Robert Hayden '14, Christopher Rider '12, Leah Cairns '13, Victoria Bogen '14, Akritee Shrestha '13.
Robert Hayden '14, Christopher Rider '12, Leah Cairns '13, Victoria Bogen '14, Akritee Shrestha '13.

Piscidin is an antimicrobial peptide found in hybrid striped bass which binds to cell membranes in order to destroy them. Victoria Bogen ’14, Robert Hayden ’14, Akritee Shrestha ’13, Leah Cairns ’13 and Christopher Rider ’12 are working with Associate Professor of Chemistry Myriam Cotten to conduct research on piscidin. Their research aims to solve the peptide’s structure and behavior in various conditions.


Bogen’s and Rider’s summer research was funded through the Edward and Virginia Taylor Fund for Student/Faculty Research in Chemistry, established in 2008 through a gift from Ted ’46 and Virginia to inspire students interested in chemical research and to facilitate their work with outstanding faculty.


Peptides such as piscidin destroy cells by binding to the cell’s surface and breaking it open, killing the bacteria. It remains unclear exactly how piscidin moves and binds to bacteria and how the peptide is oriented in space. Cotten’s group is advancing research from previous senior theses and summer research to study piscidin from several different angles.


The group is conducting experiments using membranes made of various lipid systems that mimic cell membranes. They prepare these lipid membranes in the lab, essentially producing empty cells. When piscidin is added to the membranes, various data can reveal information about the peptide’s behavior. There are several forms of piscidin, and group members are working with piscidin 1 and piscidin 3.


Bogen is comparing piscidin 1 with neuropeptide Y (NPY) with regard to how the depth of insertion of each peptide in the membrane and the peptide’s movement in the bacterial cell membrane cause cell death.  She will also be using dye leakage assays to determine which is more effective at lysing bacterial cell mimics.   


Shrestha’s project involves studying two types of lipid systems’ interactions with piscidin; one system mimics bacterial cell membranes while the other mimics yeast cell membranes. Piscidin has been found to be more effective at killing bacterial cells than yeast cells, and Shreshtha aims to see whether the primary lipid components of these cell membranes and the difference in their peptide-binding abilities affects the peptide’s activity.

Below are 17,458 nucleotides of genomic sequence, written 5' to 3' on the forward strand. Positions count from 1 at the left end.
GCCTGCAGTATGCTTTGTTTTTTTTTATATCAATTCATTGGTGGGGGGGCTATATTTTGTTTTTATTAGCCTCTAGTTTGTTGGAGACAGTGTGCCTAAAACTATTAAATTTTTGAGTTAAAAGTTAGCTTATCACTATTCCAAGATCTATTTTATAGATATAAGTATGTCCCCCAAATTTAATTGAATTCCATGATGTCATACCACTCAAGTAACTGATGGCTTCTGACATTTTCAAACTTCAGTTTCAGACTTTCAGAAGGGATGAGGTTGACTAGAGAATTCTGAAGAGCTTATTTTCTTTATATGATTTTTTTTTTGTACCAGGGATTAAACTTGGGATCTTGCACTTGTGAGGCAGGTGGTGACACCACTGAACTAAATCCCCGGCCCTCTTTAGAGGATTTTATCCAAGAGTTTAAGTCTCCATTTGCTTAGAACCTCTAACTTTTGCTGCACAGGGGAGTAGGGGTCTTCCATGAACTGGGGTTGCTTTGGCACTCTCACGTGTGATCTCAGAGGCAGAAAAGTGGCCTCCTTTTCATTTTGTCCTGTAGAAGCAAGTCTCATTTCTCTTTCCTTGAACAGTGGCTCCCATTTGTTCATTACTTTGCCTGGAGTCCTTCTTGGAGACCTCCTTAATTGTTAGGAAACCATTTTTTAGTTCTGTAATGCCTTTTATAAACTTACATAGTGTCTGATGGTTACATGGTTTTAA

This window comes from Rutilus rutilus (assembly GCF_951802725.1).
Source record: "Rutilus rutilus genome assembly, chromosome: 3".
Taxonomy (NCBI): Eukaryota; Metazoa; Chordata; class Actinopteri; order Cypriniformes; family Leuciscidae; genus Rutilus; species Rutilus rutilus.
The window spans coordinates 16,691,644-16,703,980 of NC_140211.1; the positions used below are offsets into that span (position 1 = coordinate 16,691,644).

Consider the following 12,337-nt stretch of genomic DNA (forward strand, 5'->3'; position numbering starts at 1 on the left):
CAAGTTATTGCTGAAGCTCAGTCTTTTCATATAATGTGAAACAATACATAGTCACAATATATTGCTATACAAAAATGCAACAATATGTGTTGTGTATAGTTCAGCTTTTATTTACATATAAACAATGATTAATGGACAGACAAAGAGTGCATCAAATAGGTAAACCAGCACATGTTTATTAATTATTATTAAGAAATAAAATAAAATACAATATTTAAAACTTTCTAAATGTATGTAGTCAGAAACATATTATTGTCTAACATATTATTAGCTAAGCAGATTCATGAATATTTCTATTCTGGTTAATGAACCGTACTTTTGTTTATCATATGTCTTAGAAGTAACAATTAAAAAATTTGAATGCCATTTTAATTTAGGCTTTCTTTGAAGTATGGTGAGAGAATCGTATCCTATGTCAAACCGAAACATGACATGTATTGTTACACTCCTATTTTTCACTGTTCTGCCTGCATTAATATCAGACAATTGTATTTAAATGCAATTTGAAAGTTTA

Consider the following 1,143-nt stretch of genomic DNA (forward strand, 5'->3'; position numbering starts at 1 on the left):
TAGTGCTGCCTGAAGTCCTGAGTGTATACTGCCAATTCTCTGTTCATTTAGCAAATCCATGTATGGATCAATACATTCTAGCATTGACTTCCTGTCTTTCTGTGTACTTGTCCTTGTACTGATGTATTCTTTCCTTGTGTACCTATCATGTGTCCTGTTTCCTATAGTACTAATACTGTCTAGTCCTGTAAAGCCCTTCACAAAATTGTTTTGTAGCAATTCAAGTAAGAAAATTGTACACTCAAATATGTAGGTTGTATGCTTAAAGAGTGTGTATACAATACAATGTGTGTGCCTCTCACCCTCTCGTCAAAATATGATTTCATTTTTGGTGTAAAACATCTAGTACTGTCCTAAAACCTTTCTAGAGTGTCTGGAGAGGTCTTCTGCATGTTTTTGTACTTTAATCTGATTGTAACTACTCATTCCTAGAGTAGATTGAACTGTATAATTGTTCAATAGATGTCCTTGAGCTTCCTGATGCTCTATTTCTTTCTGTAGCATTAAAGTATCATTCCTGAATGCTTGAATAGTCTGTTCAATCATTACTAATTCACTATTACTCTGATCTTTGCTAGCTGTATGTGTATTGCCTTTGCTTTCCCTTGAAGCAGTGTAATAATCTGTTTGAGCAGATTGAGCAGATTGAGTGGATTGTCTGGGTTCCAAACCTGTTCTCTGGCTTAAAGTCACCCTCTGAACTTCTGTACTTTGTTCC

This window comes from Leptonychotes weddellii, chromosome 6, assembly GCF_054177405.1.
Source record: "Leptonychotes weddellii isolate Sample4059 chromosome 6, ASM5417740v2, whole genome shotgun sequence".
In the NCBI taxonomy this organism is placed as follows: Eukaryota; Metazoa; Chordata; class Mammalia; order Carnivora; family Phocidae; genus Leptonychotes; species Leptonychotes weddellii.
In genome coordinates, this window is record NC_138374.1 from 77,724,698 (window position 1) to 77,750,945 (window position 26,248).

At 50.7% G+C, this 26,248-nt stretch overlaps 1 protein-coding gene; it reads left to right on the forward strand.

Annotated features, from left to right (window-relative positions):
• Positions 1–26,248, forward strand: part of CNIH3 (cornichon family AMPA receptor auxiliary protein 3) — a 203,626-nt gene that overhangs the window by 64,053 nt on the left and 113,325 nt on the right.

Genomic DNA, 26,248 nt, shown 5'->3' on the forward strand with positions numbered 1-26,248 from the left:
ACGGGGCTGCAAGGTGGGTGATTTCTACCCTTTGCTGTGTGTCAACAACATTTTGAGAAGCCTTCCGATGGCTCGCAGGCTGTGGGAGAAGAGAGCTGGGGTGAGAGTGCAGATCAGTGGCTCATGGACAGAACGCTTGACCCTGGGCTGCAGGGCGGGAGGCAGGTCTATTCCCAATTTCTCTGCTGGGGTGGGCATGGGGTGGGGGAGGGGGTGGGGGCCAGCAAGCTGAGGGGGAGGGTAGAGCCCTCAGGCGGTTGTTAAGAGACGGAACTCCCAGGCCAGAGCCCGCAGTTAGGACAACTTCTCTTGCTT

Cairns is also comparing two lipid systems: she is working with membranes that mimic mammalian and bacterial cells to test for the influence of cholesterol on piscidin 3’s activity. While piscidin is active against bacterial cells, it is inactive towards mammalian cells. The major difference between these systems is that mammalian membranes contain cholesterol and bacterial membranes do not. Cairns is introducing cholesterol into her membranes to determine if cholesterol is the cause of piscidin’s reduced effectiveness on mammalian cells. 


Part of Hayden’s project is to confirm Cairns’s results through dye leakage tests, a process which involves placing dye into cells and measuring how much leaks out when the cell membranes break. In this case, the group expects to see more dye leakage from membranes without any added cholesterol. Hayden will also use solid state NMR (ssNMR) techniques to help understand the structure of piscidin 1.


Rider’s research involves a titration of piscidin in solution. By gradually changing the pH of the solution, he hopes to learn about how the peptide’s structure changes in response to pH levels. When piscidin binds to a cell membrane, it is unclear how deeply it pierces the membrane and what its structure looks like during this process. Rider hopes that his research will shed light on how pH affects piscidin’s behavior as it binds to cell membranes. 


Some of the instruments necessary for the project are unavailable at Hamilton,  so the group is traveling to Upstate Medical University in Syracuse to use a circular dichroism spectrometer and to the National High Magnetic Field Laboratory at Florida State University in Tallahassee to use high-powered NMR instruments.


As drug-resistant bacteria become more widespread, novel methods must be explored to fight them. The study of antimicrobial peptides such as piscidin has the potential to contribute much to this field. By finding out more about piscidin’s structure, movements and how it interacts with cell membranes, Professor Cotton’s team is helping to advance current knowledge on this peptide and all antimicrobial peptides.


Akritee Shrestha is a graduate of Saint Xavier’s High School in Kathmandu, Nepal; Leah Cairns graduated from Andover High School (Mass.); Chris Rider is a graduate of Cook County High School ( Minn.); Victoria Bogen graduated from Grosse Pointe North High School (Mich.); Robert Hayden is a graduate of Pittsford Sutherland High School (N.Y.).

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